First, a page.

House Languishing on the Market?
It (Usually) Shows
Realtors constantly warn their home-selling clients about the risks of overpricing (especially in a soft market). Anyone who doubts that should have been along with me and my clients this weekend as we looked at about a dozen homes for sale in Minnetonka, Golden Valley, and Plymouth.
The houses that had just come on the market were like freshly wrapped presents: sparkling clean, all the lights on, marketing literature neatly set out, lawns nicely manicured, everything “just so.” By contrast, the homes that had been on the market for months were, shall we say, a little . . . shop-worn.
It’s not so much that the homes were dirty or dark — although several were — it’s just that the homeowners had gone back to their normal
routine(s): doing the laundry, cooking meals, etc.
Which makes sense. Especially if you have kids, it’s nearly impossible to sustain the “fire drill” quality of the first week or two on the market. That’s when traffic is heaviest, and the interest is the most intense.
Six months later . . not so much. As showings taper off, it’s easy for Sellers to become discouraged, and not have the time or motivation to do all the “little things” that Buyers notice. That can make their home even harder to sell, especially when there’s newer competition down the street.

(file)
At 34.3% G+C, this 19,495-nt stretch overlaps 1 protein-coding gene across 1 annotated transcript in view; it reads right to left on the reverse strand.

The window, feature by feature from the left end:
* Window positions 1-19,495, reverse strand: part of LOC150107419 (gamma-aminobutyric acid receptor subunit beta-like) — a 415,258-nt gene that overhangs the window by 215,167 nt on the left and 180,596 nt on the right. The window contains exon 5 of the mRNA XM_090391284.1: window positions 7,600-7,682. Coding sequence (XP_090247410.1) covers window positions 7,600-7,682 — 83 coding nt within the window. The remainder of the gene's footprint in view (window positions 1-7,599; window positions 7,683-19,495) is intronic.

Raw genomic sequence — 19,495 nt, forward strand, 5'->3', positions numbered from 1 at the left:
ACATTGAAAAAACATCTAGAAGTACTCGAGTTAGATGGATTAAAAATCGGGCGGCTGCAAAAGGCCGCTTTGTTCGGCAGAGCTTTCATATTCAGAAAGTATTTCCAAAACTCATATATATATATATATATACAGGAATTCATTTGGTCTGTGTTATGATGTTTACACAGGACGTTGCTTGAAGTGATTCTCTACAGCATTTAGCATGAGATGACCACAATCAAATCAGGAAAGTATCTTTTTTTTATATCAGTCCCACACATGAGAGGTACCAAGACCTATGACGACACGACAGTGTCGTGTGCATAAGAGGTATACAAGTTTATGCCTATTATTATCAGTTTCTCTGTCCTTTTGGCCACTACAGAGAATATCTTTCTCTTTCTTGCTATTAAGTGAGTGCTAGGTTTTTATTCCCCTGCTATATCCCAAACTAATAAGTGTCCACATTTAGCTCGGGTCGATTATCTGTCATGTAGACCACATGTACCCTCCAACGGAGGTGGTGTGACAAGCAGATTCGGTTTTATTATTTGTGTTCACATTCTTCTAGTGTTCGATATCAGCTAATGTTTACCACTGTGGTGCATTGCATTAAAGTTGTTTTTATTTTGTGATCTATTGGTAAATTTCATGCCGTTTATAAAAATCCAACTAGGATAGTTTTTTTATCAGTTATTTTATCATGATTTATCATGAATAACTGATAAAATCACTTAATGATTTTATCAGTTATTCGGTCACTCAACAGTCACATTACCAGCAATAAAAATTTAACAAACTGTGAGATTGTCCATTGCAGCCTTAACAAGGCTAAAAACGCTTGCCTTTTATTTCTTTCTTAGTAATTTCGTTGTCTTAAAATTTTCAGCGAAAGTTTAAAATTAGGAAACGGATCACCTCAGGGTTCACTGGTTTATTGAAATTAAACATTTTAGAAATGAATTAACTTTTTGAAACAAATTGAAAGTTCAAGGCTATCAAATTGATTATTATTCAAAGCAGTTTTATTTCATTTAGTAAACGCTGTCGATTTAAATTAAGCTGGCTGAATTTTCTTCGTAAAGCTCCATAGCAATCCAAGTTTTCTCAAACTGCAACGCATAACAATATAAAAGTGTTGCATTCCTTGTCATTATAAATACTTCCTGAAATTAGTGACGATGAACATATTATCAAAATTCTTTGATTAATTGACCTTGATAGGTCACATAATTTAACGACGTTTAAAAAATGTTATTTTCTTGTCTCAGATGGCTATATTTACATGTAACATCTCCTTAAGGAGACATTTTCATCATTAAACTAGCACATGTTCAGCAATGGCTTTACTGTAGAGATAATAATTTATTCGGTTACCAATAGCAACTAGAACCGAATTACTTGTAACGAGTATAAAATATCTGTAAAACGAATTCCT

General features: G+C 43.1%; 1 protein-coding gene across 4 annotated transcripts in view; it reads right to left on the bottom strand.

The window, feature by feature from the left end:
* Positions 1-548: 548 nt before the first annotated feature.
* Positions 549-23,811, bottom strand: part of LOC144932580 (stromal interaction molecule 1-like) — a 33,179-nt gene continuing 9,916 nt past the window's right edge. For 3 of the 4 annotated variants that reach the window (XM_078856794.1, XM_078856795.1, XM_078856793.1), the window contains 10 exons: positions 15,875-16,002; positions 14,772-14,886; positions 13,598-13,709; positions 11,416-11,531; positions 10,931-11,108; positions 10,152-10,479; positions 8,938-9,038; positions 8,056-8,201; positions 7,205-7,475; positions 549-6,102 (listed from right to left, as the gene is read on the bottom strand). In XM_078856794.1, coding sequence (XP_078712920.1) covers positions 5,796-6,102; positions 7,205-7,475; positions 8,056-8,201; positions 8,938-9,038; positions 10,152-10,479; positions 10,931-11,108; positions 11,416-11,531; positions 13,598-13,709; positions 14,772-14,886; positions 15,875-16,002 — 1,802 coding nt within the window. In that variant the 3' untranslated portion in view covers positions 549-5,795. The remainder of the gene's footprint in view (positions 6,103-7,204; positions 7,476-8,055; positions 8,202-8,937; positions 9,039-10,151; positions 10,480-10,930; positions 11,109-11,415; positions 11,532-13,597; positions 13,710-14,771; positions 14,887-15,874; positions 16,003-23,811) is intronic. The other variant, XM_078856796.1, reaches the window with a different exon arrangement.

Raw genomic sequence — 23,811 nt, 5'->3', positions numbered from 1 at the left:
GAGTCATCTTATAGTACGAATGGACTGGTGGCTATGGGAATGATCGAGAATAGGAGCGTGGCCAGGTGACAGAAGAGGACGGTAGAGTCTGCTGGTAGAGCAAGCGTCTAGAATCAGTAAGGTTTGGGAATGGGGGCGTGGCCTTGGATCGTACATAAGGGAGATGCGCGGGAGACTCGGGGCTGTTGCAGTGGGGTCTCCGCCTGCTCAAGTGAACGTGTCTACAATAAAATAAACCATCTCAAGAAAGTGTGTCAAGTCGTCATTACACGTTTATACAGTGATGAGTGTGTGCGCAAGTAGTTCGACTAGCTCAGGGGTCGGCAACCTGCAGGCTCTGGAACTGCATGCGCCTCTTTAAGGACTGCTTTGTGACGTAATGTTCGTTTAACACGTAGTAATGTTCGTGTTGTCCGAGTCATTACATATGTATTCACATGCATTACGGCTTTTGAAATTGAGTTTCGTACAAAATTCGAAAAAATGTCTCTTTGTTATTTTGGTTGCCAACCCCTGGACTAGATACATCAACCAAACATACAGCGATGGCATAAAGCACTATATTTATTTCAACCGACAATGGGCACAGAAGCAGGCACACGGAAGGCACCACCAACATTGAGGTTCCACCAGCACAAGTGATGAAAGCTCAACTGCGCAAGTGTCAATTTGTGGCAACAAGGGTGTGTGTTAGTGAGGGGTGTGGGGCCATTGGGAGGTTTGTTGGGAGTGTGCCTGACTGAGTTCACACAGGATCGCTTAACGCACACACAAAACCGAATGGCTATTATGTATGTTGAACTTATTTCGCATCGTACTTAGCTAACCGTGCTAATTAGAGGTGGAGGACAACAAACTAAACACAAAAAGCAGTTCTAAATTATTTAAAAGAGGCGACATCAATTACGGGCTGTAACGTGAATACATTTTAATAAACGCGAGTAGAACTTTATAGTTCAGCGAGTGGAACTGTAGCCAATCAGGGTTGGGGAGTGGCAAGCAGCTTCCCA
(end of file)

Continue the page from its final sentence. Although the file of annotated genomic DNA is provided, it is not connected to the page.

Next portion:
Rose-colored Glasses . . or Magnifying Glass?
The other phenomenon associated with too-long market time is a shift in prospective Buyers’ mindset.
Instead of overlooking a home’s blemishes — and every house has some — Buyers (and their realtors) zero in on them like lasers.
In the real estate equivalent of “Where’s Waldo?,” it becomes a challenge to explain why a particular home has sat on the market so long. Choppy floor plan? Dated Kitchen? Deferred maintenance? Uh-huh . . . so that’s it! Even worse, with so many houses to choose from, many agents and prospective Buyers see online that a home has been on the market forever — figure it’s for a good reason — and simply skip it.
By contrast, new listings often benefit from the rose-colored glasses treatment. Prospective buyers see the home’s strengths, not weaknesses; particularly if the home is appealing and well-priced, and there’s a lot of initial traffic, they worry that some other Buyer will beat them to the punch.
The foregoing psychology explains why overpriced homes not only don’t fetch a premium, they often overshoot fair market value on the low side, if and when they finally sell. To overcome market skepticism, such homes need to sport a significant discount to (re)attract and win over prospective Buyers.
P.S.: The real estate equivalent of having a big piece of spinach on your teeth and nobody telling you is having a lockbox that doesn’t work (note: realtors typically gain access to a home by entering an access code into an electronic lockbox on the front door).
If a realtor can’t get into your home because the lockbox doesn’t work — which happened at one of my scheduled showings this weekend — there are two likely explanations. Either the lockbox just malfunctioned, or, it’s been weeks (or longer) since anyone tried to show the home.